probably will be too — but it still doesn’t alleviate any of the
other tedium or visual clutter of raw HTML.
Why is it that desktop weblog editors need to provide “preview” modes? You don’t need to “preview” an email before you send it — you write it, you read it, you edit it, right there.
In fact, I love writing email. Email is my favorite writing medium. I’ve sent over 16,000 emails in the last five years. The conventions of plain text email allow me to express myself clearly and precisely, without ever getting in my way.
Thus, Markdown. Email-style writing for the web.
Most other text-to-HTML filters are based on the premise that HTML tags are difficult, and so they go out of their way to replace HTML tags with their own, which end up being neither “easier” nor more readable than HTML. And at the same time, they end up making it hard to drop into manual and just use raw HTML when you really need to.
Other filters are aimed at replacing HTML. Markdown is aimed elsewhere. It’s aimed at a sweet spot, between making it easy to use real HTML when you need it, and letting you just write plain text for anything where it’s sensible and obvious to do so.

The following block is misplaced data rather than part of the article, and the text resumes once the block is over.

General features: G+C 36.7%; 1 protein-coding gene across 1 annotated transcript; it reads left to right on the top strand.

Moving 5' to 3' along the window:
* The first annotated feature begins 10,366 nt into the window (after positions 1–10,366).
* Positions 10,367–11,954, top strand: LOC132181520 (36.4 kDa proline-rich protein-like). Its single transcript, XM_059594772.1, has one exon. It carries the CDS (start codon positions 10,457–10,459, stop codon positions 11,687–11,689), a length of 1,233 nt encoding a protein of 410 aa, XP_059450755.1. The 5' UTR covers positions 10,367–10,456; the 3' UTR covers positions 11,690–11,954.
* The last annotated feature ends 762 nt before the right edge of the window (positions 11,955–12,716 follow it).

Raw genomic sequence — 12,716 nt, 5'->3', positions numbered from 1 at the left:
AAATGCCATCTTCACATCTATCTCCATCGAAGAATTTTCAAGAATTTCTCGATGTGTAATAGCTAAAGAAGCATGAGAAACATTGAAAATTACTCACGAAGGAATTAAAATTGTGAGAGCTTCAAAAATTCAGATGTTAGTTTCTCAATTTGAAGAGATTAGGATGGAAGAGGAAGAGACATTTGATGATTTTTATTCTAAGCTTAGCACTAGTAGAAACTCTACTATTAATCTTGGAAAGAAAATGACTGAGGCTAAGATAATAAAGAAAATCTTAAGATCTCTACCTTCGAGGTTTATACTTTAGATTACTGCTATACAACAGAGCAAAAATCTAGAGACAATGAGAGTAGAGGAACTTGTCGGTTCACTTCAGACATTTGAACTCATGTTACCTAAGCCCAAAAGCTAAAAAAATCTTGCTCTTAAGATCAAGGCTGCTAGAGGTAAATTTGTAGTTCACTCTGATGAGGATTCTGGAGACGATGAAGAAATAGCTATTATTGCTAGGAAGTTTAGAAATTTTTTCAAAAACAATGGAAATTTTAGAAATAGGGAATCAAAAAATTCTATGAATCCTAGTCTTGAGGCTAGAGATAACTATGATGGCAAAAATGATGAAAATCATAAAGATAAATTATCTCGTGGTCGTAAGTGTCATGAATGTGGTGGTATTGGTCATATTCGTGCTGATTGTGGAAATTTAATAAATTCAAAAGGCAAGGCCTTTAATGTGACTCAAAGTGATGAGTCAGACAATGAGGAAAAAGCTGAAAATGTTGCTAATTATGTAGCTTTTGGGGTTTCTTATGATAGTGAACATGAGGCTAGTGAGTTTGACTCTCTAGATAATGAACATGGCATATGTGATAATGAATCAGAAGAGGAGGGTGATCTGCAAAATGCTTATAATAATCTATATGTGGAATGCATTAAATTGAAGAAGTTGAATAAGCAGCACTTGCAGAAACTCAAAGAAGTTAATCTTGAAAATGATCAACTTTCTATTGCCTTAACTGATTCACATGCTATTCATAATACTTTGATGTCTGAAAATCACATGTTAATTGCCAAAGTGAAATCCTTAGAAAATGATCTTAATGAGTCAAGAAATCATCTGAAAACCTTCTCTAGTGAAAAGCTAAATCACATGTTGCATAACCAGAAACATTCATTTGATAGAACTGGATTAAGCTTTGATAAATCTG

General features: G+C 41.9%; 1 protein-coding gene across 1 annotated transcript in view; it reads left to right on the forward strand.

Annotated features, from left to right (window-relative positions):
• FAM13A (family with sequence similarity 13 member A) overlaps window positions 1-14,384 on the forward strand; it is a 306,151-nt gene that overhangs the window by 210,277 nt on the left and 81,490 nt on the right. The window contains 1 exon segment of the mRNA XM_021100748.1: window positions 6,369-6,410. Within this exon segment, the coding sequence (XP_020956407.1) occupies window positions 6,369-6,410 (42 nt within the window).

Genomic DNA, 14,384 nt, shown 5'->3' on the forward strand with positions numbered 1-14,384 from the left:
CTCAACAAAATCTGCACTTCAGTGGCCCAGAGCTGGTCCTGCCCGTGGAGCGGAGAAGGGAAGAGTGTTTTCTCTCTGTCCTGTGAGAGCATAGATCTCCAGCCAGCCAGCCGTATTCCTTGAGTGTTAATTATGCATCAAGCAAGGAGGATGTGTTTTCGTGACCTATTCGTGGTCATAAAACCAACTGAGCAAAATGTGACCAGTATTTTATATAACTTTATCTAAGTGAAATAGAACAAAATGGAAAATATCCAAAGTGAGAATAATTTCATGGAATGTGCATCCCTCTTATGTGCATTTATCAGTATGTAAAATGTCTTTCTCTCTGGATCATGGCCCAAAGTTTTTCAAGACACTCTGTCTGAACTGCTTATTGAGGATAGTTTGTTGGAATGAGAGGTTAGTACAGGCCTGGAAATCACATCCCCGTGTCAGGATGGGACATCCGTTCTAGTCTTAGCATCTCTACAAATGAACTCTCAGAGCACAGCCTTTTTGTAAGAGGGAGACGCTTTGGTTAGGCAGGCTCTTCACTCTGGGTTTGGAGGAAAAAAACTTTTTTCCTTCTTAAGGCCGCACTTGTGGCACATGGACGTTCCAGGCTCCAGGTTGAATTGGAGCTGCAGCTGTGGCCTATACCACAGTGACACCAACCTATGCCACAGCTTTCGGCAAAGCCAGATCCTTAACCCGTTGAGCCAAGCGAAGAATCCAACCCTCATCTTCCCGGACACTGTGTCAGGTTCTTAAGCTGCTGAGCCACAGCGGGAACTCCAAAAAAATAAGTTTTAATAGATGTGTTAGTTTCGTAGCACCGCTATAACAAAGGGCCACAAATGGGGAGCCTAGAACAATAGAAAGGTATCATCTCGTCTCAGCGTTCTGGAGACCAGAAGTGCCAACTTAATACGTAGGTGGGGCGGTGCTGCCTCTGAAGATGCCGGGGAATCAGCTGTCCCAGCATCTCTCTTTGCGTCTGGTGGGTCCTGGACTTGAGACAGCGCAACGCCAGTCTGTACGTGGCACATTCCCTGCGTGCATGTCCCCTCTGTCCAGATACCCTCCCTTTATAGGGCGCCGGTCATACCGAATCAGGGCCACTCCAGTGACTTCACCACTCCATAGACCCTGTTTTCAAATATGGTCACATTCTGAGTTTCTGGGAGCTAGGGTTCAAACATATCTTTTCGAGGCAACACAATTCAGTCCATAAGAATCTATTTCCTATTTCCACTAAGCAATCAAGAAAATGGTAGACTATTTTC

The tags that most weblog apps provide shortcuts for — italics, bold, links, paragraphs, blockquotes — are the ones you shouldn’t need to worry about “tagging” in the first place. Making it easy to insert these tags does nothing to make it easier to write, and worse, makes your composition harder to read.
But when you do need to use inline raw HTML — say, to create a specially-formatted ordered list using custom class attributes — you ought to be able to just drop into HTML. No escapes, no special mode-switching markers, just use the tags. Markdown lets you do this, because it’s designed specifically and only as a pre-processor for HTML.